Without animals to hunt these species, they would remain unchecked, wreaking havoc in all sorts of ways, primarily by egg snatching and chick hunting, leading to lower population numbers for tropical birds like Macaws and Harpies.
Is The Harpy Eagle Endangered?
Unfortunately, the Harpy Eagle is critically endangered throughout Mexico and Central America. They are listed as Near Threatened by the Internation Union for Conservation of Nature. Deforestation of the rainforest and shooting by humans are the two largest threats Harpy Eagles face.
Harpy Eagle Conservation Efforts
Many animals of the world rely on conservationists to protect their habitats and increase their numbers in the wild. While it is devastating that so many need our protection, usually from factors caused by humans in the first place, it feels good knowing that there are organizations, zoos, and rescues working to save so many endangered species.
Unfortunately, Harpy Eagles need the help of these hardworking organizations. The Peregrine Fund is a non-profit organization that focuses its conservation efforts on raptors and other birds of prey that are facing extinction.
Founded in 1970, the Peregrine Fund began the Harpy Eagle Release Project in 1989 in an effort to breed and release Harpy Eagles into their native territory of Panama while also working to protect the forests they call home. Recently, the Peregrine Fund declared the Harpy Eagle a conservation-dependant species.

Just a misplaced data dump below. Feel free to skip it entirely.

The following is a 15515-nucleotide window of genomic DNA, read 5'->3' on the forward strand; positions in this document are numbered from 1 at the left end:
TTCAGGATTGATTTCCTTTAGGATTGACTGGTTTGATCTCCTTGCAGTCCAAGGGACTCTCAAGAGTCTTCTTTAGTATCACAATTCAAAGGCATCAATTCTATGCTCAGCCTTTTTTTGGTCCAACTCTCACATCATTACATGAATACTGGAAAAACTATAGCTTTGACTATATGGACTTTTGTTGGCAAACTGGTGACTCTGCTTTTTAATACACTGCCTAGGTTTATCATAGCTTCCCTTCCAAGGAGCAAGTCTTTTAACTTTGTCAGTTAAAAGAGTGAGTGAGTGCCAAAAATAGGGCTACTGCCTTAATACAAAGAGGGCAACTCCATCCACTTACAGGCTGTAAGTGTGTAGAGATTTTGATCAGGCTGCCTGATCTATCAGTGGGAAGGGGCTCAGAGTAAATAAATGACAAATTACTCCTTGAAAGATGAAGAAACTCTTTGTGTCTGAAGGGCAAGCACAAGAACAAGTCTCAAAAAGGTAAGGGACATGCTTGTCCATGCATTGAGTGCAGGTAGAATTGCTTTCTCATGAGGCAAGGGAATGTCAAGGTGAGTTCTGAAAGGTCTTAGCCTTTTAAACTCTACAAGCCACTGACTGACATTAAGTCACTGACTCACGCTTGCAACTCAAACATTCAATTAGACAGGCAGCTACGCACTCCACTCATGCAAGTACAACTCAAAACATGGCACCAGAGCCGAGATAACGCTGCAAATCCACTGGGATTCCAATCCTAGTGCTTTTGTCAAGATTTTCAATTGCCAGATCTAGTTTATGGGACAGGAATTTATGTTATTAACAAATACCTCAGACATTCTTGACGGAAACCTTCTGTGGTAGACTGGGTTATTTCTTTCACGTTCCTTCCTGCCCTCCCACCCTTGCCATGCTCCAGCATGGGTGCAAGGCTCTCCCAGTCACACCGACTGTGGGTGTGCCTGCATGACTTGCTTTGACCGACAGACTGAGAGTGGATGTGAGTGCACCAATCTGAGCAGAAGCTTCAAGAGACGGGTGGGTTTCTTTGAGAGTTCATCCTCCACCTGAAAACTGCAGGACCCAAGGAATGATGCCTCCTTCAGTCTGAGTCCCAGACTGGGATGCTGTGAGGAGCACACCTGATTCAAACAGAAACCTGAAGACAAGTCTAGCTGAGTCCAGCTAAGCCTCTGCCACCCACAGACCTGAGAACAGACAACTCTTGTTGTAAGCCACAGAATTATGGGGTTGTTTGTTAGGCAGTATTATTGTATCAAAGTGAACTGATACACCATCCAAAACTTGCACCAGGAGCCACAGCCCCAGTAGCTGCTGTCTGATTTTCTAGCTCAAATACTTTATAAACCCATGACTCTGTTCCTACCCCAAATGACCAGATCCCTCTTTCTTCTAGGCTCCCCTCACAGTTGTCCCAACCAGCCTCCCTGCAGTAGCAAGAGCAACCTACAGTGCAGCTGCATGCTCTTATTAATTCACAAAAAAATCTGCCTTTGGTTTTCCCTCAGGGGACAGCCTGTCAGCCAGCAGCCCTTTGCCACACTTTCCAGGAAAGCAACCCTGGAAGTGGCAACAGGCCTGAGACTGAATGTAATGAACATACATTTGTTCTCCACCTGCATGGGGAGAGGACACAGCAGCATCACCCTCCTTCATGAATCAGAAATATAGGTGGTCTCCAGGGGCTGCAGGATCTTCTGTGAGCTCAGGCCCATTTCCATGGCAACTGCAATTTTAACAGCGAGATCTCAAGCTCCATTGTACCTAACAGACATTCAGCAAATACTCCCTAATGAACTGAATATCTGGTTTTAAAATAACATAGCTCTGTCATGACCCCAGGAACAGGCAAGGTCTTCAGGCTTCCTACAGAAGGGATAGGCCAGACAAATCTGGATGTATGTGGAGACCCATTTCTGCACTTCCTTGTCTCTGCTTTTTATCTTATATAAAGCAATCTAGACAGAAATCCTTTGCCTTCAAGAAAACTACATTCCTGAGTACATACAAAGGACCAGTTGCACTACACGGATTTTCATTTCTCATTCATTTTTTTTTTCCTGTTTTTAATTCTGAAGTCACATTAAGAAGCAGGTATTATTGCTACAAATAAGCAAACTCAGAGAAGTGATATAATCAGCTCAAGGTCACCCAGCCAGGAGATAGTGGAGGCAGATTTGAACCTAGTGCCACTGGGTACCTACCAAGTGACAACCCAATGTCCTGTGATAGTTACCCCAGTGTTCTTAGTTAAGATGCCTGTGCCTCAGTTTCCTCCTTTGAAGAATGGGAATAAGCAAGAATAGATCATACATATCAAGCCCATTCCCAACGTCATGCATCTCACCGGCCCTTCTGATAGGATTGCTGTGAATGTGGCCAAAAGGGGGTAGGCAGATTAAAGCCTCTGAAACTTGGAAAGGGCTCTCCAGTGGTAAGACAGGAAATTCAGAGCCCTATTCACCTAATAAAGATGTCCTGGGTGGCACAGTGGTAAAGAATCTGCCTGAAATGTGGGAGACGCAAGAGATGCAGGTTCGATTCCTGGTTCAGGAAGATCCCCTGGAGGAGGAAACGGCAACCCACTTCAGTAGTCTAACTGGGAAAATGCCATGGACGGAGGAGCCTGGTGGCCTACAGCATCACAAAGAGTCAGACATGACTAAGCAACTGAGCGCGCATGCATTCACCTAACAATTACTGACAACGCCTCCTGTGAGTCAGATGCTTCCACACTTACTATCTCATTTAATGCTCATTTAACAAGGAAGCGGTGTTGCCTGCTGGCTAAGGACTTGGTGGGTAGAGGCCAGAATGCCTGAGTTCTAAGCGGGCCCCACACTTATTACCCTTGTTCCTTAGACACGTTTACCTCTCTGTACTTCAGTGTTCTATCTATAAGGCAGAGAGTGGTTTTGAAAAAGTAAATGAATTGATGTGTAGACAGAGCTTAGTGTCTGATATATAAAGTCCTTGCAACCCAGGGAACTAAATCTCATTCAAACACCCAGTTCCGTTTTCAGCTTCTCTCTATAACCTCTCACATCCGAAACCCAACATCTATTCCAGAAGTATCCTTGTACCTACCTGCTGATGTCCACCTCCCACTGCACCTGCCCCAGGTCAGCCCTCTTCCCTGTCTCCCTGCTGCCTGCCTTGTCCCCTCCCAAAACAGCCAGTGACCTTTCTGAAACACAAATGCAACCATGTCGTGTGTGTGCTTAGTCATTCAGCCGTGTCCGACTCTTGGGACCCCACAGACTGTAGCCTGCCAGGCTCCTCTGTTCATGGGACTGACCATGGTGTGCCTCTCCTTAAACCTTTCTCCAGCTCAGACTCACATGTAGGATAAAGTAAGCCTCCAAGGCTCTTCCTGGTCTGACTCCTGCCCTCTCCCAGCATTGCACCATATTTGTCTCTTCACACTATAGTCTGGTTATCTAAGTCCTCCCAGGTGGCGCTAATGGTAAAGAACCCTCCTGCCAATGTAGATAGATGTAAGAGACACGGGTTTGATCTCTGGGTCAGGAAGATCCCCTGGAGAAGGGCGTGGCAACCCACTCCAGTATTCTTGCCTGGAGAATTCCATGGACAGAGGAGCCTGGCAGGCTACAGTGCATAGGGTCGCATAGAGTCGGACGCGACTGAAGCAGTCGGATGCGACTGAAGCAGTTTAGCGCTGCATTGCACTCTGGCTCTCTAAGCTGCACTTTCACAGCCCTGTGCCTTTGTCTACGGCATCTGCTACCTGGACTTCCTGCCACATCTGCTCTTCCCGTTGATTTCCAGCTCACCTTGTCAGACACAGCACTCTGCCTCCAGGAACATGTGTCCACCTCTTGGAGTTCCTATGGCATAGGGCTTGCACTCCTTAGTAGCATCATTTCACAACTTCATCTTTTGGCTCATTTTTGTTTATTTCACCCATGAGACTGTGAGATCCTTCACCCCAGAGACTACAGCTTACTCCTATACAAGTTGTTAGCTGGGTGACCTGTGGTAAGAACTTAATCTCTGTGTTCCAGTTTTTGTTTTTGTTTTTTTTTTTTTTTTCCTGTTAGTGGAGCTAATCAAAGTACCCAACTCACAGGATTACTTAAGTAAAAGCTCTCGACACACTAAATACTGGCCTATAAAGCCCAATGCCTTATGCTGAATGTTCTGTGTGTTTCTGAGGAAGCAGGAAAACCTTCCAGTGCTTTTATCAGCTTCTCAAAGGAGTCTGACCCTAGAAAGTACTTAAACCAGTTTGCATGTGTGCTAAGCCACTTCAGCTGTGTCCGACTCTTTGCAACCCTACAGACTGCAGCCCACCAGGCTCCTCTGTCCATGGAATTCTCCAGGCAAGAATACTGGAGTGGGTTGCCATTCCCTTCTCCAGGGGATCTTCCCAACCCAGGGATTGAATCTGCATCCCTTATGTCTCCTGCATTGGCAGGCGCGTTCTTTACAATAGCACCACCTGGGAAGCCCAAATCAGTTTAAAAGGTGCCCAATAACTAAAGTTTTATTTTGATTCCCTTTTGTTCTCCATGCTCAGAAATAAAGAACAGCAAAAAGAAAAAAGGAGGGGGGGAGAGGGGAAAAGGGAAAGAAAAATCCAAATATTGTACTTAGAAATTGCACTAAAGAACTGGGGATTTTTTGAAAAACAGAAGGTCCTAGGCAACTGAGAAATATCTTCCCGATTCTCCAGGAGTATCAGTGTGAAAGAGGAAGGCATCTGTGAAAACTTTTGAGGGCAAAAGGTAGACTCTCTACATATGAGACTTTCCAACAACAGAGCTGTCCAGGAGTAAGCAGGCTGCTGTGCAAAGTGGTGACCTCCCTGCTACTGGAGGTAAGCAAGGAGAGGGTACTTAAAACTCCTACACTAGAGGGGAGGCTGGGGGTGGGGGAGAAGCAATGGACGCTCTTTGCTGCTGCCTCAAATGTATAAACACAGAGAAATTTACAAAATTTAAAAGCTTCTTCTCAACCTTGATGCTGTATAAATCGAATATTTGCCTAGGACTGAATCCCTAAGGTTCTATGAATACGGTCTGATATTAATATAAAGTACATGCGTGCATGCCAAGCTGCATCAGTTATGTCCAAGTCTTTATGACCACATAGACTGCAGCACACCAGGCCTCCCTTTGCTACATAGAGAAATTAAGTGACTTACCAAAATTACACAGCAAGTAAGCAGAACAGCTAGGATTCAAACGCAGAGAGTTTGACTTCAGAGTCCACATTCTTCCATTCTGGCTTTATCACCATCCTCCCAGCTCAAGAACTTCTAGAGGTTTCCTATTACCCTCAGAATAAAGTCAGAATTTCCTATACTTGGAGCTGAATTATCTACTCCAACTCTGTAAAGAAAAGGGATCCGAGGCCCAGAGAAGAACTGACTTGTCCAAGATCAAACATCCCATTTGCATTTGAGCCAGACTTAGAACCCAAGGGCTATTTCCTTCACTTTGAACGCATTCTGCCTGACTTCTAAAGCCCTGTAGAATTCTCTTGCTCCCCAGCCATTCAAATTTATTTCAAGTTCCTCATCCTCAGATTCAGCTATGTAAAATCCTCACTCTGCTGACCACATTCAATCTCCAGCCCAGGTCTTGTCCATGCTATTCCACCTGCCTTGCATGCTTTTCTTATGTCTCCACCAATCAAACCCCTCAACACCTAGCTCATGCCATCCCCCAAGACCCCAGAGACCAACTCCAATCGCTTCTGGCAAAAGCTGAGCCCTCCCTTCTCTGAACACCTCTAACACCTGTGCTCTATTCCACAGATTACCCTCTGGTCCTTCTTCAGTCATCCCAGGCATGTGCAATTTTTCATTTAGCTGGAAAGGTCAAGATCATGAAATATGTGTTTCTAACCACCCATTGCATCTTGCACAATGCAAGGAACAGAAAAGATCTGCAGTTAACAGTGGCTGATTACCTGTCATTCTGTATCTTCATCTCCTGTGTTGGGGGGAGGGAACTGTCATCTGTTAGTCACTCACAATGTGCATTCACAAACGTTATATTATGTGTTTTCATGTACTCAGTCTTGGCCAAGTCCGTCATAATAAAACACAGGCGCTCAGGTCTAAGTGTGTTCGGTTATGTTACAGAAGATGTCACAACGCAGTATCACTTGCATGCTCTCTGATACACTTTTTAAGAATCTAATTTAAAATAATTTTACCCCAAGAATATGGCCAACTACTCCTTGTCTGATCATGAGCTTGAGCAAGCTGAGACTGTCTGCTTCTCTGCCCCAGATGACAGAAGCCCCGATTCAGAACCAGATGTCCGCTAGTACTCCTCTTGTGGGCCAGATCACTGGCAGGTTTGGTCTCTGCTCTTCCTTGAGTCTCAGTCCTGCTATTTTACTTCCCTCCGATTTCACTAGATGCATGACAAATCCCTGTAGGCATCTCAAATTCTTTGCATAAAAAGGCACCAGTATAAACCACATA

The San Diego Zoo has been breeding and releasing Harpy Eagles in conjunction with the Harpy Eagle Project since 1992. The zoo has successfully hatched 15 eggs and released two offspring. They donated two of these Harpies to Zoo Miami.
From this pair of donated Harpies, Zoo Miami created the Harpy Eagle Center at Summit Zoo and Gardens in Panama City, Panama. This top-notch facility aims to educate thousands of visitors per year as to how they can help conserve these habitats.
Zoo Miami also worked tirelessly to get the Harpy Eagle legally instated as the National Bird of Panama. This gives the species additional federal protections that it would not have otherwise received.
Harpy Eagle Habits
If you’re not thoroughly fascinated by these spectacular birds, here are a few fun facts that are sure to pique your interest:
- Harpy Eagles are the rainforest’s most powerful raptor
- The Harpy Eagle can fly up to 50 miles per hour
- They are the only dinural bird with a facial disk
- From 220 yards away, the Harpy Eagle can see the movement of something 1 inch in size.
Harpy Eagle Predators
You can be a big bad rainforest predator, but there is always someone bigger looking for a delectable meal. Luckily for Harpy Eagles, their predators are few and far between but not nonexistent — Ocelots, jaguars, and other big cats may strike when the opportunity presents itself, though these occurrences are rare.
A survey conducted by The Peregrine Fund found that most humans shoot Harpy Eagles sadly because they’re afraid of the animal or curious about it. An eagle in the wild is very unlikely to attack a human unless it feels threatened.